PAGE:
Behind the everyday activities of life in America—going to work, socializing with friends and family, running errands, etc.—lies the untold story of prescription drug abuse. For many, the use of a powerful pain reliever (Vicodin, Percocet, morphine, etc.) happens only on a rare occasion that usually after a trip to the dentist to get a root canal or a bad accident ending in a broken bone. But for others, it's a daily struggle as these same drugs have taken over their lives causing both physical dependency and addictive behaviors that they can no longer control. In short, narcotic drug abuse can turn into a disease just like any other disease.
Opioids - Overview And Background
Opioids are the strongest of all pain relievers. They include a number of different products including both prescription and illicit drugs. They can be classified into 3 main types:
1) Natural Opioids - Extracted from the poppy seed plant Papaver somniferum. Common products are opium and the primary active component of opium—morphine.
2) Semi-synthetic Opioids - The chemical synthesis of compounds naturally found in plants (alkaloid substances derived from opium). These include heroin, oxycodone (Percocet, Roxicet), oxymorphone, hydrocodone (Vicodin, Lortab).
3) Synthetic Opioids - This class of opioids is created using completely unnatural substances (petrochemicals) to create a number of different opioid products. Common items include methadone, buprenorphine (Subutex), fentanyl (Duragesic), codeine, meperidine (Demerol), propoxyphene (Darvocet and Darvon - recently withdrawn from the U.S. market).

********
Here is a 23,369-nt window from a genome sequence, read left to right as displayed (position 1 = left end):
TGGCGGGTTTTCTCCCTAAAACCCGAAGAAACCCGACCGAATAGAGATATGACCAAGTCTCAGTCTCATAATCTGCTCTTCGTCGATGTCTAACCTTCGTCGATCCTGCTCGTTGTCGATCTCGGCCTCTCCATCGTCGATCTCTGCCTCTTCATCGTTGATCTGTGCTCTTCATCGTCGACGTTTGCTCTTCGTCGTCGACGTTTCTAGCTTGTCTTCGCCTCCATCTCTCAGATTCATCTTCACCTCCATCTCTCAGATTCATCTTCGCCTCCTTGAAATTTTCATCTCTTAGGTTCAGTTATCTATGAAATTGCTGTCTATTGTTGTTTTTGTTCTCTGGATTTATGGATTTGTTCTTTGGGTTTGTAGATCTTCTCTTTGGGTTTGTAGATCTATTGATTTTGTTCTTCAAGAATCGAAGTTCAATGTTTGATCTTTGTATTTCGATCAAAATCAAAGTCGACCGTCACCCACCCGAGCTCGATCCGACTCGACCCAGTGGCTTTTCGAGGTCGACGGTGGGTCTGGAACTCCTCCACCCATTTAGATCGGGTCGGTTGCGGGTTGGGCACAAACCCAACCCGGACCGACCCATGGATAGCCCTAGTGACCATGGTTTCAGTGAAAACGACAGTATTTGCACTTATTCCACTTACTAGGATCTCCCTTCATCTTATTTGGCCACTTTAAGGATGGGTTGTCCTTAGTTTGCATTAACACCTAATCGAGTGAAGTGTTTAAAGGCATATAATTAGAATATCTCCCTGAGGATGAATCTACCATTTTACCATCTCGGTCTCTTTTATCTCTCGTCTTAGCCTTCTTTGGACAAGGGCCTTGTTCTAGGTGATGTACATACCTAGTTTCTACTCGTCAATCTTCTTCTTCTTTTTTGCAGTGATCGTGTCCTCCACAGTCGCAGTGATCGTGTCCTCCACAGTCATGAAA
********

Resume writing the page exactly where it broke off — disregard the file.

Many will refer to all of the above medications as narcotics which is only partially true. The term narcotic originated from the ancient Greek words ναρκῶ narkō which means "numbness" or "stupor". Narcotics have been associated with any psychoactive compound that dulled one's senses, relieves pain, and has sleep-inducing properties.
Narcotics have been widely used without a prescription for thousands of years all over the world for their pain relieving properties, but the U.S in 1915 made these drugs available via prescription only due to the potential for serious consequences if used inappropriately. Stricter regulations have been put in place over the years to try and reduce the amount of harm or even death that occurs from misusing these powerful drugs.